My conflict styles, according to the assessment, are problem-solving, compromiser, accommodator, avoider, and competer. I scored 100% on problem-solving, and I agree that when a conflict arises, I always seek to understand the underlying reasons for the conflict and devise ways of resolving it. I was surprised that I often avoid conflicts on various occasions since I rarely encounter situations that require me to avoid a conflict. A conflict arises when there is a difference in opinion or when one or more of the parties involved in the conflict feel that they have been wronged (Diamond, 2011). I feel that avoiding conflicts only leads to additional conflicts. I compromise once in a while when I feel that I might have had a bigger role in the conflict than the other person.
When I was 16, I remember walking down the street and bumping into someone. I quickly said sorry to the guy and continued walking, but he hurled an insult at me, which I ignored. The man was not satisfied with my apology and took my walking away as an insult to him, so he followed me. He tapped my shoulder, and when I turned to look at him, he hurled another insult. I could tell from his blood-shot eyes that he was angry, and the foul smell from his mouth made me realize that he was drunk. Normally, I would try to explain to him that he was at fault for hurling insults at me even when I had said sorry, but I knew that I would not get any headway if I applied that style. Moreover problem solving takes a lot of time since both parties have to talk about the issue and reach an agreement. I was in a hurry and I knew that making the guy see that he was wrong would take time so I opted to walk away. I did not want the conflict escalating so I looked at him in the eye and told him again that I was sorry I bumped into him. Seeing the crowd gathering around us, he told me to watch where I am going, and I said I will, and he walked away. Avoidance can be utilized when it is likely that none of the parties will acknowledge wrongdoing. Moreover, avoidance can be utilized when there are other important issues to settle (Goldsmith, Bennis, & Cloke, 2013). I utilized avoidance because I knew it would be the only way to resolve the conflict.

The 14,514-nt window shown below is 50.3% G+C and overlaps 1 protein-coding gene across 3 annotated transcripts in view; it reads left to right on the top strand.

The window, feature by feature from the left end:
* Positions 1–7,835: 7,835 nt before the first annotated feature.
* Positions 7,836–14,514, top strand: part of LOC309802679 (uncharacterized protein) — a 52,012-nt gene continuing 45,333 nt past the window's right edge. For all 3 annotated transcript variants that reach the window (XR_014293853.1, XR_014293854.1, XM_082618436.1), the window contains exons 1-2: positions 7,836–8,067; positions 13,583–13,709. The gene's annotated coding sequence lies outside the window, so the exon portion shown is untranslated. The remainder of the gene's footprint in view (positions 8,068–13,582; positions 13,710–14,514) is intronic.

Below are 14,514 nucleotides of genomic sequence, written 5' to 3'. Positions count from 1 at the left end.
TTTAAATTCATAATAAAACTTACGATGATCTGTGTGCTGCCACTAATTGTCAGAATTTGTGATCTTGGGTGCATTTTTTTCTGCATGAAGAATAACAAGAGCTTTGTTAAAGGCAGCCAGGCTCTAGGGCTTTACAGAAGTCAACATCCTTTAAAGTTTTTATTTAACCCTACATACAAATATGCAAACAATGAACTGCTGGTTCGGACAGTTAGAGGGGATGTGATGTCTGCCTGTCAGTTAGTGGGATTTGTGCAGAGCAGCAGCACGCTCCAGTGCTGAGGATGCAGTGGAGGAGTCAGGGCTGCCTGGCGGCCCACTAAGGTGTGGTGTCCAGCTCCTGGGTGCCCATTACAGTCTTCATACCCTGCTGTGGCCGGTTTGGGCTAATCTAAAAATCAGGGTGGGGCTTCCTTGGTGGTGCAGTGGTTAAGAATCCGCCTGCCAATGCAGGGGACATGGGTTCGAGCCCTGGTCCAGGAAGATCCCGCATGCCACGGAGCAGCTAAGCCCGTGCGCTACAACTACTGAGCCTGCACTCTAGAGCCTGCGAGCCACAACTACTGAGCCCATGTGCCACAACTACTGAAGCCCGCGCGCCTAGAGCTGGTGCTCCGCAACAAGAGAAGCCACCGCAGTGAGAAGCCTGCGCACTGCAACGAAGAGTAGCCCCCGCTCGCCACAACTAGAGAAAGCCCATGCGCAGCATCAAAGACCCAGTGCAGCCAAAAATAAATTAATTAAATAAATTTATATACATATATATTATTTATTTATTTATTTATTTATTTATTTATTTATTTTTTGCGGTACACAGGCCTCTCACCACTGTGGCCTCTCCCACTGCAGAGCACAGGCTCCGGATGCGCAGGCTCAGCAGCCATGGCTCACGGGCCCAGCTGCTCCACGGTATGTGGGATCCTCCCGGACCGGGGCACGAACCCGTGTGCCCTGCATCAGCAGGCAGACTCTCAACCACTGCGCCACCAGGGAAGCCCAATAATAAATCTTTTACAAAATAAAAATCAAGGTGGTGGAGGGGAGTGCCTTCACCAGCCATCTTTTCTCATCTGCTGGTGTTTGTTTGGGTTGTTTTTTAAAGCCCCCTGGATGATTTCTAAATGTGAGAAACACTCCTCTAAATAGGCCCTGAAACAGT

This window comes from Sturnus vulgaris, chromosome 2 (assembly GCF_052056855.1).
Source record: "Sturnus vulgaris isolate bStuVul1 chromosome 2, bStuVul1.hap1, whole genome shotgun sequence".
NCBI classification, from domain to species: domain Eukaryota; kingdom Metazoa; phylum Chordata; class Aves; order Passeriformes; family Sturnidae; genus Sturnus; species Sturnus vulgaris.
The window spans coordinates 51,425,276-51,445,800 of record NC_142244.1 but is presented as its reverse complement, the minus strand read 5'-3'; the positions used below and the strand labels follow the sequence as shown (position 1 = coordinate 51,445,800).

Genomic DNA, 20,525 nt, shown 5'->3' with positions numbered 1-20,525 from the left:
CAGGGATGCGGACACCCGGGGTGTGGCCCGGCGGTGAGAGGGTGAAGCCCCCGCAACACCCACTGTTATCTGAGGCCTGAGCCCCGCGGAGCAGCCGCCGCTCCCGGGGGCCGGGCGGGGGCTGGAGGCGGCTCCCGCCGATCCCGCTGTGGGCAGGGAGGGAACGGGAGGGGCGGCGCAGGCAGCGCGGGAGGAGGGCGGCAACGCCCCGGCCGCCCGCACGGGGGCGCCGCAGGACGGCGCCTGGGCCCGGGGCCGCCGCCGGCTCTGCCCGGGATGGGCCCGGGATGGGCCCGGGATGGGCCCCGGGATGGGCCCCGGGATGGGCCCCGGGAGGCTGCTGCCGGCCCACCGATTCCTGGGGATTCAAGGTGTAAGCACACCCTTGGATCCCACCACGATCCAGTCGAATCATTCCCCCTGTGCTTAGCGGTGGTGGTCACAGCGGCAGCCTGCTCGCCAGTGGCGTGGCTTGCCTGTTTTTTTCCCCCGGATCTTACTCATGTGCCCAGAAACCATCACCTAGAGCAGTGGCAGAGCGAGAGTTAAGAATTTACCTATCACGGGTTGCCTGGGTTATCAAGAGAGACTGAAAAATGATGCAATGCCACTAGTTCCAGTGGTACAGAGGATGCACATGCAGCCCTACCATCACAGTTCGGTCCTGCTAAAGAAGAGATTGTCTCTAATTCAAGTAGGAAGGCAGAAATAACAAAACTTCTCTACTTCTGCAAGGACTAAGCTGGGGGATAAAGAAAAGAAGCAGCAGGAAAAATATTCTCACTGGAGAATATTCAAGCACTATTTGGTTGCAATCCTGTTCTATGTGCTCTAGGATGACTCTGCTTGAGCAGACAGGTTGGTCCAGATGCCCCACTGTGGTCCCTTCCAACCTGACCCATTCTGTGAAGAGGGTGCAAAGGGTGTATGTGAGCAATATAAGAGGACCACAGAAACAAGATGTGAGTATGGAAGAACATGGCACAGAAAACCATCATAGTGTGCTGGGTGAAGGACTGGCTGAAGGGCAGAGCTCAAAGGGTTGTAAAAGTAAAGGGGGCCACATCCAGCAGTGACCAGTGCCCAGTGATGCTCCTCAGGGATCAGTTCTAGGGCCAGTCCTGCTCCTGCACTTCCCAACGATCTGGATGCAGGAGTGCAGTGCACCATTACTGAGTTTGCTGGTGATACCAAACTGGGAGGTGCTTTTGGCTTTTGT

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Goldsmith, J., Bennis, W., & Cloke, K. (2013). Resolving conflicts at work: Eight strategies for everyone on the job. San Francisco, Calif: Jossey-Bass. Top of Form
Diamond, A. L. (2011). Conflict in the workplace: Causes and cures. Los Gatos, Calif.: Robertson Publishing.
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